clearly true! If the pub is the heart and soul of each small community, it does become a second home to the individuals who go there. To drink of course, but also to socialise, play billiards or darts, trivial pursuit nights etc. It is madness to tear these community centres down.

Glen / Kent Today and Yesterday said...

Hels - pubs have been disappearing since the ban on smoking in public places came into force.

I am not a smoker myself or an advocate of it but the ban did have a massive impact on pubs.

This has been coupled with successive increases in tax on alcohol and the economic downturn.

I may well write a post about some of the pubs we have lost here in Kent now you have inspired me :-)


Hermes said...

I remember London pubs - some real spit and sawdust - where darts was a competitive sport. Oddly enough I'm reading a comparison between pubs and how temperance halls/clubs tried to compete in towns and villages. The latter have died out now but was a huge movement towards the end of the 20th century. Drink driving and then smoking bans killed a lot of pubs here in the West country.

Hels said...

thanks for that. I was inspired to see if the closure of some/many/all pubs was a feature of life in an area I knew well and found this in Wiki:

There are only two pubs left in the Park St area south of St Albans. Seven other pubs in the Park Street/Frogmore/Colney Street area have closed as follows: The Jolly Farmer closed in the 1930s; The Lamb closed in the early 1970s; The George and Dragon closed in the early 1990s; The Red Cow closed 2002; The Black Horse was demolished in 2003; The Red Lion closed in 2009, The Swan closed in 2008.

Two still open out of nine seems tragic :( I hope you do write a post about some of the pubs that were lost in Kent, especially if they were historically interesting.

Hels said...


I am learning more and more.

I am fascinated in the temperance movement, its halls and clubs and coffee palaces. But even at its height, the temperance movement didn't seem to diminish the public's love of pubs. Drinkers seemed to think the ladies were church going, god bothering middle class women who had no idea what a full day of tiring work meant.

Billback said...

When I was at Melbourne Uni during the Dark Ages, Naughton's was the pub of choice for the cool set. I hope it is still there.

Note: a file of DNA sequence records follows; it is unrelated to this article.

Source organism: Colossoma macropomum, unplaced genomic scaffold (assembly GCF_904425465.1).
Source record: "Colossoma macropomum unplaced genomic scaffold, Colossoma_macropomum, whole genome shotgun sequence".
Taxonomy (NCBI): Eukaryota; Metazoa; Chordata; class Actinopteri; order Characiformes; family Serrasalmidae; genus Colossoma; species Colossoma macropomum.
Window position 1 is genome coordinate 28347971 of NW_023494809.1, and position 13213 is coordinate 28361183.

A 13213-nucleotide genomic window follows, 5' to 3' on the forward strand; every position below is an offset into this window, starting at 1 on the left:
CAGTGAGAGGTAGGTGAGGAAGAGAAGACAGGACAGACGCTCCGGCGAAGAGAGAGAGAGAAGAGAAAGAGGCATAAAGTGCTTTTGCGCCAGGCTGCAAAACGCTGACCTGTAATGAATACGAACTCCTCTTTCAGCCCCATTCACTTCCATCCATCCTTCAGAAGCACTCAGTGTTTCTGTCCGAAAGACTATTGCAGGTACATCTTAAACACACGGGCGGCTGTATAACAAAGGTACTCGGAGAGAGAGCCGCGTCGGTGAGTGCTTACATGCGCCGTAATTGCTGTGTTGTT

Hels said...

another tragedy. The Age (28th July 2010) said: "A part of Melbourne dies on Friday - the Naughton's Hotel in Parkville is calling last drinks. A mainstay to university students, political apparatchiks and Carlton footy teams, Naughton's - built in 1873 - was more than a pub, it was a part of Melbourne's fabric. Melbourne's booming real estate sector may be the reason behind the hotel's demise."

1873 *sigh* Tragic but ironic. The British comments were largely about pubs closing because of the poor economy. Yet our key pub apparently closed because the land was too valuable not to use for something more profitable.

Hels said...

while I think of it, The Age published a picture of Naughton's in its post war heyday:

Shelley said...

I'll bet this book was a fascinating read and this along with some of your other mentions sounds like Christmas gift ideas for Bill! He is not alone here in Britain in having a very particular idea about what a pub should look like and modern isn't in it! I much prefer the older decor as well. (And I do tend to read textbooks on fashion front to back, boring I know.) I'll have a look around for these books!

Hels said...


if we are right that the local pub was, for many people, a social centre and their home away from home, then they have every right to specify what their pub should look like. Bill probably does not admire stark and sleek modernity in his pub, and a don't blame him one iota.


P. M. Doolan said...

A fasciniating post. I had no idea that the Victorian period was the hey day of the English pub. I prefer pubs these days because they are smoke free, yet it is sad to realise that they are fewer and fewer. Someday, perhaps, pubs will be a threatened species, as people hang out in Starbucks and do their drinking at home and in restaurants.

Hels said...

PM Doolan,

Good question. There had of course been alehouses, taverns and inns for ever, so what were Brandwood, Davison and Slaughter meaning by the Victorian heyday?

I have two separate suggestions. Once purpose-built public houses appeared in the 19th century, they rapidly increased in number, in line with population growth. And hugely boosted by the Beer Act of 1830. By mid century, pubs must have been opened on every corner.

But the importance of the later Victorian era seems to be more about aesthetics than about numbers of pubs. Flamboyant pub interiors, with special decorated mirrors, tiled walls and etched glass, reached their peak.

Nicholas V. said...

The pub is certainly central to English culture, but also of course it has been culturally transplanted as an institution and place of socialisation in almost all of the former British colonies - Australia of course being a prime example.

I recently read an extremely amusing but also considerably academic anthropological treatise on the 'hidden rules of English behaviour'. Well worth reading "Watching the English" by Kate Fox/ The chapter 'Pub Talk' is especially pertinent to this post.

Hels said...


I will get onto Kate Fox's Watching the English as soon as I find it. The book Licensed to Sell – The History and Heritage of the Public House was strong on: external and internal architecture and the decorative arts.

But if one thing came out of all the comments it was how important the pub was as a safe and welcoming place of socialisation. In Australia, New Zealand, South Africa etc even more so.

Glen / Kent Today and Yesterday said...

Hi Hels - I finally got round to writing my post about the pubs we have lost here in Kent.

Here's the link - http://kenttodayandyesterday.blogspot.com/2011/10/kents-disappearing-pubs.html

Hels said...


great post but what a misery. Not only have communities lost their social heart, but irreplaceable Victorian architecture is lost. I particularly paid attention to what you said about The Terrace Tavern: green glazed tiles, etched glass windows and fancy ironwork.

Thanks for the link.